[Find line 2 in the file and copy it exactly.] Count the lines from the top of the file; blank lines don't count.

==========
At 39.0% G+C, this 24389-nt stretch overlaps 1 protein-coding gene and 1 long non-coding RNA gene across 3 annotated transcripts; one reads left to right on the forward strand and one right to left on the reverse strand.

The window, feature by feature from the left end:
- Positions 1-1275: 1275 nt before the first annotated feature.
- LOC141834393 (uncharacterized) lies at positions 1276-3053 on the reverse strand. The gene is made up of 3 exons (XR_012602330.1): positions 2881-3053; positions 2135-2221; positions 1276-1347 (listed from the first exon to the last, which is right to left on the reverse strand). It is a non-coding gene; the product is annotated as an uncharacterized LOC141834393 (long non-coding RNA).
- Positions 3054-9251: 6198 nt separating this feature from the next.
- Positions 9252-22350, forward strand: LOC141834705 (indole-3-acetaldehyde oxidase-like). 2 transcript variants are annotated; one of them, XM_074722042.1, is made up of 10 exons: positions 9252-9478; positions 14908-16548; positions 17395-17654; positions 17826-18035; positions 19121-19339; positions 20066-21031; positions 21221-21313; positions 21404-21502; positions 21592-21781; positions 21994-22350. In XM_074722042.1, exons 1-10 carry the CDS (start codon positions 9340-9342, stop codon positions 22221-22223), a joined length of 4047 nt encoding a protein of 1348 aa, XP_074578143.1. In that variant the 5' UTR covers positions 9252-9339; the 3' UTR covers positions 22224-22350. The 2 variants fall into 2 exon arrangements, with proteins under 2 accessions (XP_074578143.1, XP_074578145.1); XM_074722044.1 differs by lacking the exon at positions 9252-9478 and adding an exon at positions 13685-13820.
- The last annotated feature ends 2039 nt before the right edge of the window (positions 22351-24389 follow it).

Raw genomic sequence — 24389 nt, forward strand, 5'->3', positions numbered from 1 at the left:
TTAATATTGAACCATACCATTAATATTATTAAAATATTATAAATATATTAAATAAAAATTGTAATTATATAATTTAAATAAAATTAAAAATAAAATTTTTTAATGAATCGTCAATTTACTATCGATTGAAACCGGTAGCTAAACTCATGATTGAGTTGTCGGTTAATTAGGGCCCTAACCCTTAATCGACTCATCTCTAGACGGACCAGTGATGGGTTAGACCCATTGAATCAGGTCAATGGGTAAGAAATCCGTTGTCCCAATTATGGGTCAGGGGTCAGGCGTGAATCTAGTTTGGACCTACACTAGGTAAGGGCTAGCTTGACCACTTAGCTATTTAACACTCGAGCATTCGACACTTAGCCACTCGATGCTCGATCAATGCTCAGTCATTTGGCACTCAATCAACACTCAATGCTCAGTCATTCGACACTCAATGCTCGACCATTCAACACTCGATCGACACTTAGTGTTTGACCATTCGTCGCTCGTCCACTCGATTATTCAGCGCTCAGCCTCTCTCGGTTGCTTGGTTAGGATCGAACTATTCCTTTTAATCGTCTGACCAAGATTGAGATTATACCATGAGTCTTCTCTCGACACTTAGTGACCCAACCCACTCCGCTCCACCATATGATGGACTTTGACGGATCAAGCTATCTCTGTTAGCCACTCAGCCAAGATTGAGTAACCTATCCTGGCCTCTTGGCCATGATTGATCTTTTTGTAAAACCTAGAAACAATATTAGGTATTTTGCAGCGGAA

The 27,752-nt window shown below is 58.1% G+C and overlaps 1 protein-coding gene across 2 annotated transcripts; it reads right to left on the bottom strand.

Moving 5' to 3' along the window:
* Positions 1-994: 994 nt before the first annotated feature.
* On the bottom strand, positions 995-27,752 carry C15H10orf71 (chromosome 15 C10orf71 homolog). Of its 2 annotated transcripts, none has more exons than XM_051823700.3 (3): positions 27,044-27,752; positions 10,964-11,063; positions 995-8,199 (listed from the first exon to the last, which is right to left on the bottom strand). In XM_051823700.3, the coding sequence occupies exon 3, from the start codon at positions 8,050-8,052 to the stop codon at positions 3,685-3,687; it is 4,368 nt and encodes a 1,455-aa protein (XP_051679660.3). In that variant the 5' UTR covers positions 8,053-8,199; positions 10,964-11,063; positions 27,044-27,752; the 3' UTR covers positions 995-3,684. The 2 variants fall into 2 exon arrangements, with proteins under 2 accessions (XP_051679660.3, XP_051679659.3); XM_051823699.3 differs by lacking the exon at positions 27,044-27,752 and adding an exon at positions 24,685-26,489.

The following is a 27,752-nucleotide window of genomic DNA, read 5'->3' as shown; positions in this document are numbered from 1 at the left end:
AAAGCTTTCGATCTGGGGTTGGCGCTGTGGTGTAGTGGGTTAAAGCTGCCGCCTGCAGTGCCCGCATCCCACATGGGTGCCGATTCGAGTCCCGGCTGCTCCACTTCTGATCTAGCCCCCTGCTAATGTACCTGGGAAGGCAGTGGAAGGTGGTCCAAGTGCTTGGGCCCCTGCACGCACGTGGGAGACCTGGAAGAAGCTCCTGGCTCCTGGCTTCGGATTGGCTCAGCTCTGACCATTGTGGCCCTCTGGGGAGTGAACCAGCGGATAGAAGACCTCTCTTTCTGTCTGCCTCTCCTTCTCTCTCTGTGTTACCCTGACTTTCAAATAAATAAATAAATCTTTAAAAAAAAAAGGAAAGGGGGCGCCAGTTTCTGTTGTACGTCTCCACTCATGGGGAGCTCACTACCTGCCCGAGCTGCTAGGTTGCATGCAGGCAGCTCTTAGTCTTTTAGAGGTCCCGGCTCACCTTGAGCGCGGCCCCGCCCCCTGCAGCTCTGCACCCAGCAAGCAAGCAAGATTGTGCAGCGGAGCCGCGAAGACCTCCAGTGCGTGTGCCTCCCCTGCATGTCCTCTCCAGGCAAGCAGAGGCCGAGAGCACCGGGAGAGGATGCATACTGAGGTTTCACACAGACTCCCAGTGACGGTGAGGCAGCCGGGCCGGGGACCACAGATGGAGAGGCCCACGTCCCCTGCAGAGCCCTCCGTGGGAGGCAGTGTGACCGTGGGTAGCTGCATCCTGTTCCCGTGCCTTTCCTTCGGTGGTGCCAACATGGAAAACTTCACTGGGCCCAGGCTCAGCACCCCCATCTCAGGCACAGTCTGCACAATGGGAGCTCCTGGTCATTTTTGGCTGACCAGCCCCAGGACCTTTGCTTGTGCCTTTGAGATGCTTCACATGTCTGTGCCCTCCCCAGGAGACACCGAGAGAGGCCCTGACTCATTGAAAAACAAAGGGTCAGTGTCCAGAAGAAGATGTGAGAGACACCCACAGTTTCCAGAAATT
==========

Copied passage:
The window, feature by feature from the left end: